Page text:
Gilad Abiri (Peking University School of Transnational Law; Yale Law School) and Xinyu Huang
(Yale Law School) have posted “The People’s (Republic) Algorithms” (Notre Dame Journal of International and Comparative Law (Forthcoming)) on SSRN. Here is the abstract:
Recommendation algorithms, such as those behind social media feeds and search engine results, are the prism through which we acquire information in our digital age. Critics ascribe many social and political woes—such as the prevalence of misinformation and political division—to the fact that we view our world through the personalized and atomized prism of recommendation artificial intelligence. The way the great powers of the internet—the United States, the European Union, and China—choose to regulate recommendation algorithms will undoubtedly have a serious impact on our lives and political well-being.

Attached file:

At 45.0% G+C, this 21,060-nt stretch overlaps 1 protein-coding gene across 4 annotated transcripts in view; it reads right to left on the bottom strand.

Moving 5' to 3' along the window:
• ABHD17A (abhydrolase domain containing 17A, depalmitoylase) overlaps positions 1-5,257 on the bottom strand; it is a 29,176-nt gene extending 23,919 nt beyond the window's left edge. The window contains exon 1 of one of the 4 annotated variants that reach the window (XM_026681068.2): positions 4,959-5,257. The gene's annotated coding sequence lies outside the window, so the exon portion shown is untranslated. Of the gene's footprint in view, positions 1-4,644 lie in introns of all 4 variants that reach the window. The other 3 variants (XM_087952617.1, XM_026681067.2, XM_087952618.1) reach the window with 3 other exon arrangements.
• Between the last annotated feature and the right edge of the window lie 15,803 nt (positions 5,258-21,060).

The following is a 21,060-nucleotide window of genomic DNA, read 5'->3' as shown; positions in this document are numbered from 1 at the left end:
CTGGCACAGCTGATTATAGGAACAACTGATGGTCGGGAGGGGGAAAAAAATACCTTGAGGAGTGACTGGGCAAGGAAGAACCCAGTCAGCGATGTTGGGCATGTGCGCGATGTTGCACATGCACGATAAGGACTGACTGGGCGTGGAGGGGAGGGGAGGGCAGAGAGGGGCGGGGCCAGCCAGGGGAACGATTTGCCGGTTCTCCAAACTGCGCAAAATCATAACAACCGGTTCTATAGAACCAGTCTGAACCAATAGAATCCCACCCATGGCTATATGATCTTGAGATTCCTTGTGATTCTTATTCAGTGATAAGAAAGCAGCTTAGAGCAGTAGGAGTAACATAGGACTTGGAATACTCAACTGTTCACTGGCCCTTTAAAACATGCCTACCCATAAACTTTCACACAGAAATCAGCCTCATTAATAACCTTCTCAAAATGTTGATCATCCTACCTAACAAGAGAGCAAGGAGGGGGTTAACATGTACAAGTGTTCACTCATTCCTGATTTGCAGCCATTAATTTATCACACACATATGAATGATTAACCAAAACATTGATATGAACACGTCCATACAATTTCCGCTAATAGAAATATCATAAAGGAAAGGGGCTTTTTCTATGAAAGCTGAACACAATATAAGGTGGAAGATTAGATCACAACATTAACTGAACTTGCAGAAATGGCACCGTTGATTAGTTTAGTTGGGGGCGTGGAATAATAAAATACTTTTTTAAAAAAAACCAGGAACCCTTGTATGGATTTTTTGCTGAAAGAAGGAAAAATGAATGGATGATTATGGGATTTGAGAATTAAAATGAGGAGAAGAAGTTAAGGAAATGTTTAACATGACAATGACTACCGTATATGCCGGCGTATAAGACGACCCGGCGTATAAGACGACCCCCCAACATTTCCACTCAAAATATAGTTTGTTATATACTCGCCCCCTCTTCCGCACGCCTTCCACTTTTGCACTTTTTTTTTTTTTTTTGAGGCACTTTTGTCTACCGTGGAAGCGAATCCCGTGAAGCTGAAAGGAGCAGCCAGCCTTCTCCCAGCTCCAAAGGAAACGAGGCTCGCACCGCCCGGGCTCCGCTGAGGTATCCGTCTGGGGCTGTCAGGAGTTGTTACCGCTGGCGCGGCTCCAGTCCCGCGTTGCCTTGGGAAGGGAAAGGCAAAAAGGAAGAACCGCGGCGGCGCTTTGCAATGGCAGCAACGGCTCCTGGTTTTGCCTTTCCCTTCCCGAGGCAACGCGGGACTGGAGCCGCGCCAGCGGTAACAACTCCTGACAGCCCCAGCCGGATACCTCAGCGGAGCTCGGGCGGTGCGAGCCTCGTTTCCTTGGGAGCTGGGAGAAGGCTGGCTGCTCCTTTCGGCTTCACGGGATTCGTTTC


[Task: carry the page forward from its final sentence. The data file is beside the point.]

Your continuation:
On December 31, 2021, the Cyberspace Administration of China, a governmental internet watchdog, published a bombshell regulation directed at recommendation algorithms. These regulations, which went into effect on March 2022, exponentially increase the control and autonomy of Chinese netizens over their digital life. At the same time, the regulation will greatly increase the control the Chinese government has over these algorithms. In this timely essay, we analyze the content of the regulation and situate it in its historical and political context.